Monday, December 9, 2013
The Associated Press
DETROIT - The first American sedan in 20 years to earn Consumer Reports' top score is the Chevrolet Impala. Really.
The quality of the 2014 Chevrolet Impala, made by General Motors, surprised testers for Consumer Reports magazine.
The Associated Press/Chevrolet
GM'S EARNINGS DEIP IN SECOND QUARTER
DETROIT - Just as General Motors is getting a handle on its troubles in Europe, the automaker faces a new challenge in another part of the globe.
GM says Japanese automakers are using the weak yen to cut prices in Southeast Asia and Australia, taking a bite out of GM's profits there. Sales tailed off in India as well.
A subpar second-quarter performance in the company's international operations division pulled GM's overall profit down 16 percent from last year, offsetting gains in North America and a stark improvement in Europe. The company's shares fell 6 cents to close at $37.08 Thursday.
The Detroit automaker earned $1.26 billion from April through June, or 75 cents per share. That's down from $1.5 billion, or 90 cents per share, a year ago.
Still, GM handily beat Wall Street predictions when one-time items were excluded. On that basis, GM earned 84 cents per share in the quarter, nine cents better than the forecast of analysts surveyed by FactSet.
GM expects improved performance in the second half as it gets the full benefit of rolling out its new trucks, the 2014 Chevy Corvette sports car other new models.
– The Associated Press
The magazine has ranked the completely reworked 2014 version of the full-size car as its top U.S. sedan, based on ride, handling, quality of materials and other factors. It's the first time in two decades that a domestic brand has beaten cars from Germany and Japan.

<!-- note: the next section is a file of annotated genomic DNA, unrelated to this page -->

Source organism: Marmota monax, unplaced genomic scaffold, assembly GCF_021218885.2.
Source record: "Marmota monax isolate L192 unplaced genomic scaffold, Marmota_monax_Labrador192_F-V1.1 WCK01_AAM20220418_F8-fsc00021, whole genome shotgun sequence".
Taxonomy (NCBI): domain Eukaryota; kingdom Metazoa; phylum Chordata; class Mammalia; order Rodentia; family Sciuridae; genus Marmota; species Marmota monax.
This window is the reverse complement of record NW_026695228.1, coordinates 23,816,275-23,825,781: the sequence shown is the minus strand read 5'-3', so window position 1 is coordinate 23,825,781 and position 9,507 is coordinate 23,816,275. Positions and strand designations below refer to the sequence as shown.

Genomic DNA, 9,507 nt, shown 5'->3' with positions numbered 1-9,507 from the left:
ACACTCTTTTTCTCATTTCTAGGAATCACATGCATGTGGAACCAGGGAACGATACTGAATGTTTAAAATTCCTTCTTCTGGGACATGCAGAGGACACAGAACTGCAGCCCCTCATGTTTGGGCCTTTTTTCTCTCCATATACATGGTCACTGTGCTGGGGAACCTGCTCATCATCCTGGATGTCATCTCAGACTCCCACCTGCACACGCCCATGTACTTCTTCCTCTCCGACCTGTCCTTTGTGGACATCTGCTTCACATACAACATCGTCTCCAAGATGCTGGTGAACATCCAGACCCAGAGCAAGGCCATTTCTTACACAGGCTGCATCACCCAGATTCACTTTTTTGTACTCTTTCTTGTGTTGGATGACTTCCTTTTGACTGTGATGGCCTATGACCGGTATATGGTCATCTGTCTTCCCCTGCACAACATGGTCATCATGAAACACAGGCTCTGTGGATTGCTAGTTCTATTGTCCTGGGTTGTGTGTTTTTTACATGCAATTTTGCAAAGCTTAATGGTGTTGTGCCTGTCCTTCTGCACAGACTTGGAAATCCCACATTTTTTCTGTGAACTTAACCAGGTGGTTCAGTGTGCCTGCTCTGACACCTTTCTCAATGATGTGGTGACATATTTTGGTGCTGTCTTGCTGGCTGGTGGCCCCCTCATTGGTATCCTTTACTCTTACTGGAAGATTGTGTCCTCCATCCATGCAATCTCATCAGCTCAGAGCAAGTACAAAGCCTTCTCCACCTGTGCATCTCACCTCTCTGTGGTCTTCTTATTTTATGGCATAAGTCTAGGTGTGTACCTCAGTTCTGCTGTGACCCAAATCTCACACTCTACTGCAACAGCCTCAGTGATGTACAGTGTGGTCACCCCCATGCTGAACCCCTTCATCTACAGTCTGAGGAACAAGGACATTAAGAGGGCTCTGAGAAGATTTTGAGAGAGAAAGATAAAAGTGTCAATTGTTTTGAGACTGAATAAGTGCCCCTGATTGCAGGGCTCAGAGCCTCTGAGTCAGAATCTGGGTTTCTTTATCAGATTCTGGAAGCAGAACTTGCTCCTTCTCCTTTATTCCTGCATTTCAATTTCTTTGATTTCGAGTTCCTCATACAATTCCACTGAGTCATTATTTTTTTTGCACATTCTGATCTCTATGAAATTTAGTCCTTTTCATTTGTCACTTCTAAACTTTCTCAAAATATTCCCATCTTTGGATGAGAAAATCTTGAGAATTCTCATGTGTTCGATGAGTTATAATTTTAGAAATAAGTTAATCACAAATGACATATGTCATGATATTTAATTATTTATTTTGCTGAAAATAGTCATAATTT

For the Impala, it's quite a comeback. The previous version of the car was more commonly found on rental car lots than in suburban garages. Even longtime Impala fans didn't want one. Three years ago, Consumer Reports described the car's ride as "unsettled" and "nervous."
The redesigned Impala, which began arriving at dealers in April, scored 95 out of 100 points in the magazine's testing to get an "Excellent" rating. That put it ahead of traditional large-car competitors like the Toyota Avalon and Chrysler 300. The Impala even outscored high-end luxury sedans such as the Audi A6 and Lexus LS460.
With that ranking, the Impala's starting price of $27,000 seems like a bargain. The Audi costs about $15,000 more. For the Lexus base price of almost $72,000, you can buy two Impalas and have change left over.
Owners of those luxury cars may wonder if the magazine's testers got the cars mixed up.
People should "withhold their judgment until they drive (an Impala)," said Jake Fisher, chief auto tester at Consumer Reports.
The Impala's performance is another sign of the three Detroit automakers' renaissance, Fisher said. All three companies nearly collapsed into financial ruin four years ago, partly because of their reputation for shoddy cars.
"We've seen a number of redesigned American models -- including the Chrysler 300, Ford Escape and Fusion, and Jeep Grand Cherokee -- deliver world-class performance in our tests," he said.
The Impala, made by General Motors, surprised the magazine's auto testers with its agility, braking, paint and interior quality, and quiet, roomy cabin, Fisher said. Its score was 32 points higher than the previous model, a utilitarian car last redesigned in 2005 that was sold mainly to rental car companies.
Although the Impala isn't considered a sports car, only high-performance sports sedans from Germany, like the BMW M Series, handle better, Fisher said.
Only two cars earned higher overall scores from Consumer Reports: the electric Tesla Model S, which starts at $62,400, and the BMW 135i coupe, with a base price of $39,300.